South African President unveils sweeping power sector changes: President Cyril Ramaphosa has unveiled proposals to end load shedding by expanding new generation capacity, including doubling the capacity sought in the August round of the Renewable Energy Independent Power Producer Procurement Programme from 2600 MW to 5200 MW. He also announced the government would introduce a feed-in tariff for rooftop solar owners to sell surplus power back to Eskom. Eskom has also identified additional land available for leasing for privately owned generation projects. Ramaphosa said Eskom would buy surplus power from existing private generators, such as mines, and seek to increase power imports through the Southern African Power Pool from Botswana and Zambia. Civil society groups have welcomed the increase in renewables and batteries but said there are many questions that require clarification. The Life After Coal campaign notes the government decision to remove the 100 MW limit on “embedded” generation does not explicitly exclude new gas or coal projects from consideration. (Engineering News, President Cyril Ramaphosa)

Setbacks for German Government push to revive coal plants: The German Government is facing significant challenges to its short-term goal of restoring mothballed coal power plants and extending the operation units slated for closure. The government wants to reduce gas power generation and replenish storage ahead of winter due to reduced Russian exports. Germany’s energy regulator said EnBW would extend the life of a unit slated to close on October 1, but another seven units would not be recommissioned due to their age. The chemicals company Evonik said it would restart one small coal unit later in the year. Steag said it would reopen its plants but said imported coal would impose a significant financial outlay on the utility. Utilities reliant on imported coal also face transport challenges with low river levels limiting barge traffic and rail networks operating near capacity due to Ukrainian grain exports. (Reuters)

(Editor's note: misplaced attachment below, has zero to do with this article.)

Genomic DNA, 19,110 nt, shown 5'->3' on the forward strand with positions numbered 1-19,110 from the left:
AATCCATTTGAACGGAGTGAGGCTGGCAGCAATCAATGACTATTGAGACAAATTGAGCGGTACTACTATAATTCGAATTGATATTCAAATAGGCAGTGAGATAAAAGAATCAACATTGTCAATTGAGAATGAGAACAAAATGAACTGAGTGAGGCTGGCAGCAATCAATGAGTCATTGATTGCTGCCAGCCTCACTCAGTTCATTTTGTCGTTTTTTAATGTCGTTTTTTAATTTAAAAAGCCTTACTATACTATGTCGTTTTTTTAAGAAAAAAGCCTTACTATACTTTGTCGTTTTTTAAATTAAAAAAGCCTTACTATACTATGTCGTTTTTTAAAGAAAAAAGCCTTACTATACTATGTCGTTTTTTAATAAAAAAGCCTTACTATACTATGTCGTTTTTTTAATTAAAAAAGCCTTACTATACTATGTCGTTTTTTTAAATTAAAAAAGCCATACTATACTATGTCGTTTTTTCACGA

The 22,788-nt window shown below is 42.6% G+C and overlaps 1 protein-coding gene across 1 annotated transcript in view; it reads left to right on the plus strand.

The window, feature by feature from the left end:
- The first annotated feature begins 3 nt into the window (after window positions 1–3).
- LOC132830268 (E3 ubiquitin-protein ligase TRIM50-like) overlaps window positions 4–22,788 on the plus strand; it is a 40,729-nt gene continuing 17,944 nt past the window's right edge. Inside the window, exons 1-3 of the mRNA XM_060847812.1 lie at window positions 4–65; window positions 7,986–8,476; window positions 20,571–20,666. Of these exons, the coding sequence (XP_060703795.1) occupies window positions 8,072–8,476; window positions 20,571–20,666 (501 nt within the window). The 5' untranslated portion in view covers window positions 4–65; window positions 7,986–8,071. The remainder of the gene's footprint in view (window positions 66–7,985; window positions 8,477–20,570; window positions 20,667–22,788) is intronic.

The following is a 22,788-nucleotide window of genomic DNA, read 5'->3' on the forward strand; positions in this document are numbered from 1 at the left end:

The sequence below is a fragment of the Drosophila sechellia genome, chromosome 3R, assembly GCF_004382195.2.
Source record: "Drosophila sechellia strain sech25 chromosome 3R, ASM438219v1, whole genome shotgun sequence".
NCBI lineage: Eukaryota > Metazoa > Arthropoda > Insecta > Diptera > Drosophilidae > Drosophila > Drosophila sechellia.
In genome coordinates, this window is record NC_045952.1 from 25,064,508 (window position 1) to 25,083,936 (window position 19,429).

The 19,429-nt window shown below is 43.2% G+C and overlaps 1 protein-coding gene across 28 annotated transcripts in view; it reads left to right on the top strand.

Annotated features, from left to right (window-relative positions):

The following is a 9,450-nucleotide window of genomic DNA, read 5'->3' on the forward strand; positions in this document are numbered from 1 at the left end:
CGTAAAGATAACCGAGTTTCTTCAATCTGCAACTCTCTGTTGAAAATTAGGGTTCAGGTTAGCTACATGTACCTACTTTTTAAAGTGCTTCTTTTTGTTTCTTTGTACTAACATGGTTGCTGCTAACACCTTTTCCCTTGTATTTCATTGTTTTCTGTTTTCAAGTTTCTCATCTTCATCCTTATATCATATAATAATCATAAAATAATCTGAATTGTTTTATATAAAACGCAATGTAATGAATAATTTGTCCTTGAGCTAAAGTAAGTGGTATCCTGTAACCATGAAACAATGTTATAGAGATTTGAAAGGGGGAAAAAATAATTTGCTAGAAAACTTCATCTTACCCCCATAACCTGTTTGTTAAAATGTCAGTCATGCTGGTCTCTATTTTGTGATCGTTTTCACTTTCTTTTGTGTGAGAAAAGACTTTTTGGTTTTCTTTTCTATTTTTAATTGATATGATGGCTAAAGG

China’s largest coal miner expands production: China Energy Investment Corporation (CEIC) said that in the first half of 2022, it has increased coal production by 6.2 per cent to 300 million tonnes and gained approval to increase production by a further 58 million tonnes a year across 18 mine sites. CEIC produces about 17 per cent of China’s thermal power. In the first half of the year, the company commissioned two new coal plants and won approval for four projects: the 1000 MW unit 7 at the Hanchuan plant and two additional 660 MW units at each of the Zhoushan, Jiangyin and Chizhou plants. In a separate development, a senior official at the Ministry of Ecology and Environment said that the agency is seeking to accelerate the completion of environmental assessments on new coal mines. The official said that in the first half of the year, the agency approved 20 coal mine projects with a combined capacity of 125 million tonnes. (Bloomberg, China Daily)

India’s push for coal imports boosts Adani’s fortunes: NTPC, the Indian government-owned power utility, which generates about one-quarter of the country’s electricity, has awarded contracts to Adani Enterprises for 17.3 million tonnes of thermal coal out of a total of 20 million tonnes sought from the international market.  Adani is India’s largest coal importer, with Bloomberg Intelligence tipping that the company’s tender successes will boost the financial performance of its ports business. Coal India recently cancelled a short-term coal supply contract awarded to Adani for 2.4 million tonnes of imported coal after an Indonesian company offered to supply it for 2000 rupees per tonne (US$34.5 per tonne) cheaper. (Bloomberg)

Ten firms and wealth funds account for half of fossil fuel reserves: A paper published in the journal Environmental Innovation and Societal Transitions estimates the 10 largest financial services firms and wealth management funds account for 49.5 per cent of potential emissions from the world’s remaining oil, gas and coal reserves. The ten most influential firms and advisers are Blackrock, Vanguard Group, State Street Corporation, Dimensional Fund Advisors, Fidelity Investments, Capital Group Company, the Indian Government’s State Government and Life Insurance Corporation, Saudi Arabia and Norges Bank. The authors compiled the list after reviewing the direct equity investments and investments in the world’s 200 largest fossil fuel firms which account for 98 per cent of the potential emissions. (Mining.com, University of Waterloo, Environmental Innovation and Societal Transitions)

Japanese imports of Russian coal slide:  Japanese imports of Russian coal declined by 59.5 per cent to 765,000 tonnes in June compared to the previous year and were down by over 22 per cent on May levels. On April 8, the Japanese Government decided to ban coal imports, but the timeframe for when the restriction would take full effect was unspecified. In 2021 Japan imported 13.8 million tonnes of thermal coal and 5.8 million tonnes of metallurgical coal from Russia. (S & P Global)


“Pathways to an International Agreement to Leave Fossil Fuels in the Ground”, Global Environmental Politics, July 2020. (Pdf) (The abstract is here.)

This 20-page paper explores two possible pathways for international cooperation in supporting the managed decline of fossil fuel production: a club model and something like a multilateral environmental agreement.